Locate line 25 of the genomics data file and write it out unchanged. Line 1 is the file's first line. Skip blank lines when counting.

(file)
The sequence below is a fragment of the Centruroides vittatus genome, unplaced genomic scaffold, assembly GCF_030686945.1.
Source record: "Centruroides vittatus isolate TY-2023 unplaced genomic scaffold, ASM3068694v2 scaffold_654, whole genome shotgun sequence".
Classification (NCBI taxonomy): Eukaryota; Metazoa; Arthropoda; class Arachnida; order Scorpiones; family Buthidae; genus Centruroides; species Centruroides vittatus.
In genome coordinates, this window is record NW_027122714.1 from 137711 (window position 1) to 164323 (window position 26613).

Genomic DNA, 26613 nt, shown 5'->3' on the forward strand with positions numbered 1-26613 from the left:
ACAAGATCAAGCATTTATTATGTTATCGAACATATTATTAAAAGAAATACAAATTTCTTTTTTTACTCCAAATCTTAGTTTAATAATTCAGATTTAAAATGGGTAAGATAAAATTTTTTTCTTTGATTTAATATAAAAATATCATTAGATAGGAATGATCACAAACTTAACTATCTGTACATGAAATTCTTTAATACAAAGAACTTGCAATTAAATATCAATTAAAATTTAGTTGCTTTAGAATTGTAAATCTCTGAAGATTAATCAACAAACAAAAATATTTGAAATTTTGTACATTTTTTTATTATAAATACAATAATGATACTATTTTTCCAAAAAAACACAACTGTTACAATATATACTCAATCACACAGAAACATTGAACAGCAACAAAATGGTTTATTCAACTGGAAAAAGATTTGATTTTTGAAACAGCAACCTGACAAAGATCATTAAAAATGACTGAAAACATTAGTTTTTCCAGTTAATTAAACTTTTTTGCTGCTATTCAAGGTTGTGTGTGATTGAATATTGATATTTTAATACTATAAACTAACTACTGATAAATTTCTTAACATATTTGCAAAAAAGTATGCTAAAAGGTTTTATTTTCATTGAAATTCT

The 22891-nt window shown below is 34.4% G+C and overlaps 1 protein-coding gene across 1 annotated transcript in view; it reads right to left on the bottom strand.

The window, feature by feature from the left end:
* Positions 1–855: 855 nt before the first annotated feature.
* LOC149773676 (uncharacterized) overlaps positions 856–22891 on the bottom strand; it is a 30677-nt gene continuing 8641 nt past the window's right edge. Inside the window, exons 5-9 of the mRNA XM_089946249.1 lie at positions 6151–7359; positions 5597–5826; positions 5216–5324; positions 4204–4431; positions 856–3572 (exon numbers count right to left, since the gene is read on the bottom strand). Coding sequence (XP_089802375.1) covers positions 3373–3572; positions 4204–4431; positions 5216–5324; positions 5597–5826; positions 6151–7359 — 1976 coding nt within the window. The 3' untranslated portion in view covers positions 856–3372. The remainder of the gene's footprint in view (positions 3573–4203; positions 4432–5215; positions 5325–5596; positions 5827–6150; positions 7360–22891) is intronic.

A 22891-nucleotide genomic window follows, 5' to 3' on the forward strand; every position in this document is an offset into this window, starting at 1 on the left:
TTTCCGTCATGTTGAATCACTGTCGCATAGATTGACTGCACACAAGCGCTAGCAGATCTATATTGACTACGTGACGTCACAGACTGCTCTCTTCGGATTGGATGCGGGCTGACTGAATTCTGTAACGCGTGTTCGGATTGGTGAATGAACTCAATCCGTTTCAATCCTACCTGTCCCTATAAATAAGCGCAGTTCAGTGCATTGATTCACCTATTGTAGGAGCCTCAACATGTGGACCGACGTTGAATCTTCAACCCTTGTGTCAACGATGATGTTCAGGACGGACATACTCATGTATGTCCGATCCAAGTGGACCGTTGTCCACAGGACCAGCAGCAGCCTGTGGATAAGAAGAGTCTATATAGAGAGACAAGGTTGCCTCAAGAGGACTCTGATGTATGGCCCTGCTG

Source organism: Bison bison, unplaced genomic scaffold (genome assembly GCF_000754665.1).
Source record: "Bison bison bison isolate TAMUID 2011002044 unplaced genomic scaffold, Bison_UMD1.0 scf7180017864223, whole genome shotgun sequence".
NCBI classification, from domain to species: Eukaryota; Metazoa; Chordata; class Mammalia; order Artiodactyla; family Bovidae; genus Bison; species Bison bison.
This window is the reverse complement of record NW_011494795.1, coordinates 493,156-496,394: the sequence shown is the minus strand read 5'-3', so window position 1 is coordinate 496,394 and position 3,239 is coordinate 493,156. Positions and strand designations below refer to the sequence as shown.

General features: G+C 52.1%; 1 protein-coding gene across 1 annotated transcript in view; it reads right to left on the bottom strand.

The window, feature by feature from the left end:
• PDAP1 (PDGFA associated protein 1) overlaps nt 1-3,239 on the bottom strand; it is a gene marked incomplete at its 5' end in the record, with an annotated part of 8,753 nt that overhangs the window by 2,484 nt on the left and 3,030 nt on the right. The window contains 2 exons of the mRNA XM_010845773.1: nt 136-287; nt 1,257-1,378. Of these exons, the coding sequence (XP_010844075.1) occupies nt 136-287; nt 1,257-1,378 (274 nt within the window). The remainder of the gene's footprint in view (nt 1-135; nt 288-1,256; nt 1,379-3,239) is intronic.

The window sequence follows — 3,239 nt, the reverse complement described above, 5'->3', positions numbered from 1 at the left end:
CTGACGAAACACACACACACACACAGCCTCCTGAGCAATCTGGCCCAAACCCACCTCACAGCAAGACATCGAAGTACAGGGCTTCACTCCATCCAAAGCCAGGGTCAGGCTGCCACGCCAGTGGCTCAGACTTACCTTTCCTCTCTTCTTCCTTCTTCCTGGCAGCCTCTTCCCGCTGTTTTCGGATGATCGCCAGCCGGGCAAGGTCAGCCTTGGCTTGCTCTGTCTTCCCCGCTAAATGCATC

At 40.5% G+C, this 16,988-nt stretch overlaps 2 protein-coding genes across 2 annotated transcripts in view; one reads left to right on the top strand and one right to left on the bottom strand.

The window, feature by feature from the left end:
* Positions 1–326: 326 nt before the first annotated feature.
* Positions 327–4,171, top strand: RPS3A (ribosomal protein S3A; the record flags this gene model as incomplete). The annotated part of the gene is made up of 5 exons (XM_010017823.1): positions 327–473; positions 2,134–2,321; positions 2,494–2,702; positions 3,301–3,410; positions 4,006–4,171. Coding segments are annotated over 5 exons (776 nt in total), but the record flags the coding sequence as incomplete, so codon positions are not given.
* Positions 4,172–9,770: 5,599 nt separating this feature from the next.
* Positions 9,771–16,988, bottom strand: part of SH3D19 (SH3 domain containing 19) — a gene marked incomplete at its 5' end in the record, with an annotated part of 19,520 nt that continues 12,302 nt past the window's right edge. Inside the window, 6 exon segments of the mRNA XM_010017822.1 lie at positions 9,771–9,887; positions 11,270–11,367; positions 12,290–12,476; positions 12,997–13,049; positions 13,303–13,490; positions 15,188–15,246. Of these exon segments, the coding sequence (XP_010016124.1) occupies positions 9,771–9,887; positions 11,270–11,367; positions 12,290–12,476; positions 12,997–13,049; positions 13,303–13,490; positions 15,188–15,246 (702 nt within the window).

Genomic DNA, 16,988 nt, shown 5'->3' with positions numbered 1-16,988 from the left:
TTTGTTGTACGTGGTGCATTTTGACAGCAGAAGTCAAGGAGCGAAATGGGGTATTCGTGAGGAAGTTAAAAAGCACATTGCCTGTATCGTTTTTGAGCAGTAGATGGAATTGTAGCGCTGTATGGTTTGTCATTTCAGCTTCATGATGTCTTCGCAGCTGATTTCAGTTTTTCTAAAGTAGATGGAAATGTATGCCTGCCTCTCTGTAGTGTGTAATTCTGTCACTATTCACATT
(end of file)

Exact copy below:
* Positions 327–4,171, top strand: RPS3A (ribosomal protein S3A; the record flags this gene model as incomplete). The annotated part of the gene is made up of 5 exons (XM_010017823.1): positions 327–473; positions 2,134–2,321; positions 2,494–2,702; positions 3,301–3,410; positions 4,006–4,171. Coding segments are annotated over 5 exons (776 nt in total), but the record flags the coding sequence as incomplete, so codon positions are not given.